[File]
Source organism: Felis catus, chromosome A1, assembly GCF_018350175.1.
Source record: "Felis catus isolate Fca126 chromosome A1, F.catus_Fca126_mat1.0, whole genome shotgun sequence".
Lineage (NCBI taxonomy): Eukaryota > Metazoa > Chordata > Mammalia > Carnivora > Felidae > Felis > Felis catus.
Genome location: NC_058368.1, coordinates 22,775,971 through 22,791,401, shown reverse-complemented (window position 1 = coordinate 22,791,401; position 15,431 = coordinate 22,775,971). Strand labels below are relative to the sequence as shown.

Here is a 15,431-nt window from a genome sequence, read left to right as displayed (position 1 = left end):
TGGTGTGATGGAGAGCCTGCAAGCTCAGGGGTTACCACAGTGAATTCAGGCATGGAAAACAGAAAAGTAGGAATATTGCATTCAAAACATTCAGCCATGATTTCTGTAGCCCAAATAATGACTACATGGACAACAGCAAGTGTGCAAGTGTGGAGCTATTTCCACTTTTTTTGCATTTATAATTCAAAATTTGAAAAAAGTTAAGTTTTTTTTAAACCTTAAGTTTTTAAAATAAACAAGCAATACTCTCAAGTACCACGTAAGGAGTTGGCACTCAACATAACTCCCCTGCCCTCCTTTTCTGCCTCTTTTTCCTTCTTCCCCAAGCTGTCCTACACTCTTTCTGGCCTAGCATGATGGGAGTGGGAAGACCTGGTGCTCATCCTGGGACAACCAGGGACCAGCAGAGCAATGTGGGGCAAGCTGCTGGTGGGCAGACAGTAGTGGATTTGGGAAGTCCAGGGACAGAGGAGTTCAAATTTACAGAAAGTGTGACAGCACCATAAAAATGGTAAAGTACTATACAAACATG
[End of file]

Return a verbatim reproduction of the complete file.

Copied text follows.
Source organism: Felis catus, chromosome A1, assembly GCF_018350175.1.
Source record: "Felis catus isolate Fca126 chromosome A1, F.catus_Fca126_mat1.0, whole genome shotgun sequence".
Lineage (NCBI taxonomy): Eukaryota > Metazoa > Chordata > Mammalia > Carnivora > Felidae > Felis > Felis catus.
Genome location: NC_058368.1, coordinates 22,775,971 through 22,791,401, shown reverse-complemented (window position 1 = coordinate 22,791,401; position 15,431 = coordinate 22,775,971). Strand labels below are relative to the sequence as shown.

Here is a 15,431-nt window from a genome sequence, read left to right as displayed (position 1 = left end):
TGGTGTGATGGAGAGCCTGCAAGCTCAGGGGTTACCACAGTGAATTCAGGCATGGAAAACAGAAAAGTAGGAATATTGCATTCAAAACATTCAGCCATGATTTCTGTAGCCCAAATAATGACTACATGGACAACAGCAAGTGTGCAAGTGTGGAGCTATTTCCACTTTTTTTGCATTTATAATTCAAAATTTGAAAAAAGTTAAGTTTTTTTTAAACCTTAAGTTTTTAAAATAAACAAGCAATACTCTCAAGTACCACGTAAGGAGTTGGCACTCAACATAACTCCCCTGCCCTCCTTTTCTGCCTCTTTTTCCTTCTTCCCCAAGCTGTCCTACACTCTTTCTGGCCTAGCATGATGGGAGTGGGAAGACCTGGTGCTCATCCTGGGACAACCAGGGACCAGCAGAGCAATGTGGGGCAAGCTGCTGGTGGGCAGACAGTAGTGGATTTGGGAAGTCCAGGGACAGAGGAGTTCAAATTTACAGAAAGTGTGACAGCACCATAAAAATGGTAAAGTACTATACAAACATG